Frank Bruni, Op-Ed Columnist for the New York Times, has written a book titled, Where You Go Is Not Who You’ll Be: An Antidote to the College Admissions Mania. He took some time to share his insights and some highlights from the book with TeenLife. In Part I of our interview, Mr. Bruni discussed the application process.
In Part II of our interview, Mr. Bruni discusses college admission decisions and succeeding at whatever college a teen ultimately chooses to attend.
RM: In Part I of our interview, you briefly spoke about how Ivy League admissions can be fickle. But many teens and their parents are focused on them getting into these prestigious schools, assuming that attending an Ivy League school will mean guaranteed success in life. Where did this idea come from and is there any truth to this way of thinking?
FB: It’s not entirely a misconception; it’s an exaggeration. Life isn’t as neat and clean as that mythology, which has come from our obsession with status, our belief in certain scripts and, to be fair, from the fact that the Ivy League and its ilk are very well represented in the upper echelons of various professions and callings. But always ask yourself this: Did the Ivy League school make that happen, or did the kind of person hell-bent on huge accomplishment and economically destined for it, by dint of family upbringing, gravitate to the Ivy League? Are we talking about causation or correlation here? We need to keep that in mind.
RM: Can students be as successful attending lesser known or lower ranked schools? Why might this be a better route to success for some teens?
FB: They absolutely can. My book is full of stories of spectacularly successful people who went to lesser-known schools. And sometimes, because they were at lesser known schools and conscious of it, they worked harder and made fewer assumptions of success. They were scrappier. Sometimes they got to stand out because there weren’t so many strivers and overachievers around them, and this really helped them. There are dozens of paths to great success. It’s the way you travel your path—with energy, hard work, humility, creativity—that makes the difference. We cannot let teens and young adults forget that.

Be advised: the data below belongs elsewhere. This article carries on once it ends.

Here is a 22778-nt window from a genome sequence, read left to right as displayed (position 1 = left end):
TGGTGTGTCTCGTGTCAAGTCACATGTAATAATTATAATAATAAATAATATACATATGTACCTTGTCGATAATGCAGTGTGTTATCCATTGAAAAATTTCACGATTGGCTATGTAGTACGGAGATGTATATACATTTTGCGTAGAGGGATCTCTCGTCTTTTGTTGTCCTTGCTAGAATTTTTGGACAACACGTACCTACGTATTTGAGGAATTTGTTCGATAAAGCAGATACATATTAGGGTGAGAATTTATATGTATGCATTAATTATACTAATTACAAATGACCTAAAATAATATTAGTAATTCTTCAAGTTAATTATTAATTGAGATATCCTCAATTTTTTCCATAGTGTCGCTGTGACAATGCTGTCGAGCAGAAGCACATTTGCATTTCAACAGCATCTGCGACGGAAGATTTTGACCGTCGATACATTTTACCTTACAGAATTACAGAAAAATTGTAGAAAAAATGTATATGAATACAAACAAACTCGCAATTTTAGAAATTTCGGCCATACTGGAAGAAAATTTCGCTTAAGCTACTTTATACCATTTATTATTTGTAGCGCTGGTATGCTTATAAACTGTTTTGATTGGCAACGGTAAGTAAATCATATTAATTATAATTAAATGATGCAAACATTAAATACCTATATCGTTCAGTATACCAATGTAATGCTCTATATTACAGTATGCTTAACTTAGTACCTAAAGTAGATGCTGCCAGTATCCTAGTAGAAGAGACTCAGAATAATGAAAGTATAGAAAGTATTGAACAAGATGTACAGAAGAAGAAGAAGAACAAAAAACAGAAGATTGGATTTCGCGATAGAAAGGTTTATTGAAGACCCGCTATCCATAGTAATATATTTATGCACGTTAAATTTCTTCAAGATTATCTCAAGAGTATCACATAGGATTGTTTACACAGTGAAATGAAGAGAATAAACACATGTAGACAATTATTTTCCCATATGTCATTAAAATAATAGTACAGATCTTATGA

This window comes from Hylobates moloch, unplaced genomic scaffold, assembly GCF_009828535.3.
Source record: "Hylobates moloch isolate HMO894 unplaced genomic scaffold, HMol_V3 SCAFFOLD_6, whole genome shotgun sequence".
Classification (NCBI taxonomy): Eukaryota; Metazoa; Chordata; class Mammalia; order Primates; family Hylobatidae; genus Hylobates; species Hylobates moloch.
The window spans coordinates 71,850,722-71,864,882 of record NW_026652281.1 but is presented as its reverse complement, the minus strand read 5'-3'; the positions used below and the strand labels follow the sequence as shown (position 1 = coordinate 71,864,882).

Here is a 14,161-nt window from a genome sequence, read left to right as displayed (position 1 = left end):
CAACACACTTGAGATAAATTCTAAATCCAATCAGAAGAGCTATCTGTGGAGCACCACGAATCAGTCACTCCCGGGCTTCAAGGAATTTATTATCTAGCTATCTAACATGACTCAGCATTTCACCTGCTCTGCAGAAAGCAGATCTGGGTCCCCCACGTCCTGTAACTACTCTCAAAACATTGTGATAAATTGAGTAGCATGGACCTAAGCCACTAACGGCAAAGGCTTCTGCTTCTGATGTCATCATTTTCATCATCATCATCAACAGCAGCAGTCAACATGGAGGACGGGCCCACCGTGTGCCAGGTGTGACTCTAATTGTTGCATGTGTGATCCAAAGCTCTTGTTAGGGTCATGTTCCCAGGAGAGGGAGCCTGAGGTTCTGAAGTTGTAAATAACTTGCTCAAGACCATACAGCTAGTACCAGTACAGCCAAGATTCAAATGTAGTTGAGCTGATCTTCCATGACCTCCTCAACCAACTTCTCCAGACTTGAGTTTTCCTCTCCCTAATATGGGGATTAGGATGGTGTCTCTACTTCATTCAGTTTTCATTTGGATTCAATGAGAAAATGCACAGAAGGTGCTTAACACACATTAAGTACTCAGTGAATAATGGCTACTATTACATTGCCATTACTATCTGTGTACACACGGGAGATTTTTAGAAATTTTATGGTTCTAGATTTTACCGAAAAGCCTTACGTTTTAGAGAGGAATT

RM: More than where they go to college, how should teens define themselves and their role in the future?
FB: Teens should focus on becoming the smartest, most informed, most intellectually nimble people they can be, because that will serve them both in the workforce and in life. We can’t safely predict where economic opportunity will exist 10 to 20 years from now, so learning how to learn and simply growing the muscle of your mind is the way to go, and those are functions of the quality of your time in the classroom, not the name that hangs at the entrance to the campus.
RM: In researching the book, what was the most surprising thing you learned?
FB: I talked to a number of people in the Silicon Valley, and one of them is the president of a company that provides initial seed money to startups. This company, for example, gave birth to Airbnb. Many of the ideas it funds come from current college students or recent graduates, and I asked him which school had proven to have the most students and graduates with ideas that took off and became successful ventures. The answer wasn’t Stanford or Harvard or Duke or Northwestern. It was the University of Waterloo, a public school in Canada.
RM: What do you hope parents take away from the book?
FB: That they should not tether their children’s self-worth, or their own, to the fanciness of a college’s name. They should not attach an excess of importance to what happens in late March and early April, as the acceptances and rejections come in. This is not the crucial juncture in life; it’s just one juncture among many. Focus on how your child is going to maximize the college he or she goes to—and my book indeed talks about how to do that—and not on whether it has an elite name. If you do that, you’ll be investing in your child’s future in the most productive and sanity-preserving way.
Frank Bruni is an op-ed columnist for the New York Times who writes frequently about higher education. www.frankbrunibooks.com/